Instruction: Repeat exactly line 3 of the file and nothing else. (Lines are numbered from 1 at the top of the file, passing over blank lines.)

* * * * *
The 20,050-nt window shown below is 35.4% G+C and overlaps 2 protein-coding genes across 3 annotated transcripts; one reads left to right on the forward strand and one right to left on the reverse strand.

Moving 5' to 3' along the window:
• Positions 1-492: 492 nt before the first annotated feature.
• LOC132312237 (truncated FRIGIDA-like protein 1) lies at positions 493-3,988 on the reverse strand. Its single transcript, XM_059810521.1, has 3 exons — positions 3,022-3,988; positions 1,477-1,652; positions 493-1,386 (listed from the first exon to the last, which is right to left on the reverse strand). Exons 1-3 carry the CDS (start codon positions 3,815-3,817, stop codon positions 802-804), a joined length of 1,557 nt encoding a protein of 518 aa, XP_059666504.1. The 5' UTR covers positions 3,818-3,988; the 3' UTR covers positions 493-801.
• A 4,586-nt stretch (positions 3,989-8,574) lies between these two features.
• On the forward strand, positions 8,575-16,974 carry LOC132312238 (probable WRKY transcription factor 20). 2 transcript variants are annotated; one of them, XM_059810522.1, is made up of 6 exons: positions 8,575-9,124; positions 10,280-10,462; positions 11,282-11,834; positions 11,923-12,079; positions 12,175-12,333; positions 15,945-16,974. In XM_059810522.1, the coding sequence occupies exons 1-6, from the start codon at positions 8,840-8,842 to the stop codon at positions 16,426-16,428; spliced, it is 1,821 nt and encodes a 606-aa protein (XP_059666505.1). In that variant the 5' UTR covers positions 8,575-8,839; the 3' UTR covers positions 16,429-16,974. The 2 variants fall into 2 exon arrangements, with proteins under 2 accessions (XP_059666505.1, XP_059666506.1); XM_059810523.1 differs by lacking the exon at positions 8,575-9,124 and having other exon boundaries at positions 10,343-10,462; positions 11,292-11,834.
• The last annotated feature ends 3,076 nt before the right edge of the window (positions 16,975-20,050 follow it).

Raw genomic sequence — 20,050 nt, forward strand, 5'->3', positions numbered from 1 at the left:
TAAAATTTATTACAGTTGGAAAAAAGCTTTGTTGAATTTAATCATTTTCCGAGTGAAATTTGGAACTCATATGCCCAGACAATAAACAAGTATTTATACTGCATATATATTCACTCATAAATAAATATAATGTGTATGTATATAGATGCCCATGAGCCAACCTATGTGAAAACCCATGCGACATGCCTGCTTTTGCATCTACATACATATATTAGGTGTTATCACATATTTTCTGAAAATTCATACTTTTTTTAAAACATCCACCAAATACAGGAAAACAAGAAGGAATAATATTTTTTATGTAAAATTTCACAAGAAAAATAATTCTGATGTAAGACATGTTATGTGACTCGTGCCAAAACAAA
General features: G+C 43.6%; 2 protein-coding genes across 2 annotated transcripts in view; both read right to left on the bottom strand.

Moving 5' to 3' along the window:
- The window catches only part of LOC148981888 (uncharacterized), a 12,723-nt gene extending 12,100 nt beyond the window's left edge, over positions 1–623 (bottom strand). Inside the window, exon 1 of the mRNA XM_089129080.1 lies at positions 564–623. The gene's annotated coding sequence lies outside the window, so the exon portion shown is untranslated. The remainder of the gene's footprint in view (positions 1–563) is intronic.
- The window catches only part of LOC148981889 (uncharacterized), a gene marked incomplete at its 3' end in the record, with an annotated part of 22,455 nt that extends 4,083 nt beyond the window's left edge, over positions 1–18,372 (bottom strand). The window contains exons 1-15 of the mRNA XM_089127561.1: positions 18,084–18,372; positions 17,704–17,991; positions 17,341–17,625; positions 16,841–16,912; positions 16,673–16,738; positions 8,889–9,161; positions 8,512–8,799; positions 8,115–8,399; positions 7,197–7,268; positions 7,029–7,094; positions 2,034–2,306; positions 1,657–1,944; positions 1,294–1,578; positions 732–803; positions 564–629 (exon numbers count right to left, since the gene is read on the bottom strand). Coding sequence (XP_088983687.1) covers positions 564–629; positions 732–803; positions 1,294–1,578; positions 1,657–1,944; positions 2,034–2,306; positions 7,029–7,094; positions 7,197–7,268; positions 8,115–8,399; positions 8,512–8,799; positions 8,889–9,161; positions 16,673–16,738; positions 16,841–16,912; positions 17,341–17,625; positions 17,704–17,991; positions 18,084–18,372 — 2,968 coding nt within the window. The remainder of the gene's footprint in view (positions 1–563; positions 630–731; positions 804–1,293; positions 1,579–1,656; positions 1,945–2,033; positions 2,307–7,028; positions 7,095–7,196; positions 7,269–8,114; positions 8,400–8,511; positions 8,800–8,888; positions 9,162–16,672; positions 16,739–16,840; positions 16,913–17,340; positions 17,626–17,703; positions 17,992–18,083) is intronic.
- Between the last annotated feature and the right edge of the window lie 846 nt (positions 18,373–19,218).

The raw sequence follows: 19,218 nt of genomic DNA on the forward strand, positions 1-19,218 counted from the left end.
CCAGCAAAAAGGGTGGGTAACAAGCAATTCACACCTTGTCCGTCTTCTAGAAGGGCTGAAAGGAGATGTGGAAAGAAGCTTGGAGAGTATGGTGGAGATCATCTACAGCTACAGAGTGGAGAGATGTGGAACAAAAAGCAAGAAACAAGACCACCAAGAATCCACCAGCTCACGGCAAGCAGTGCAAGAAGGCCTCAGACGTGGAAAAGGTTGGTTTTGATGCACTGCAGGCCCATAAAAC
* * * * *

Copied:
• Positions 1-492: 492 nt before the first annotated feature.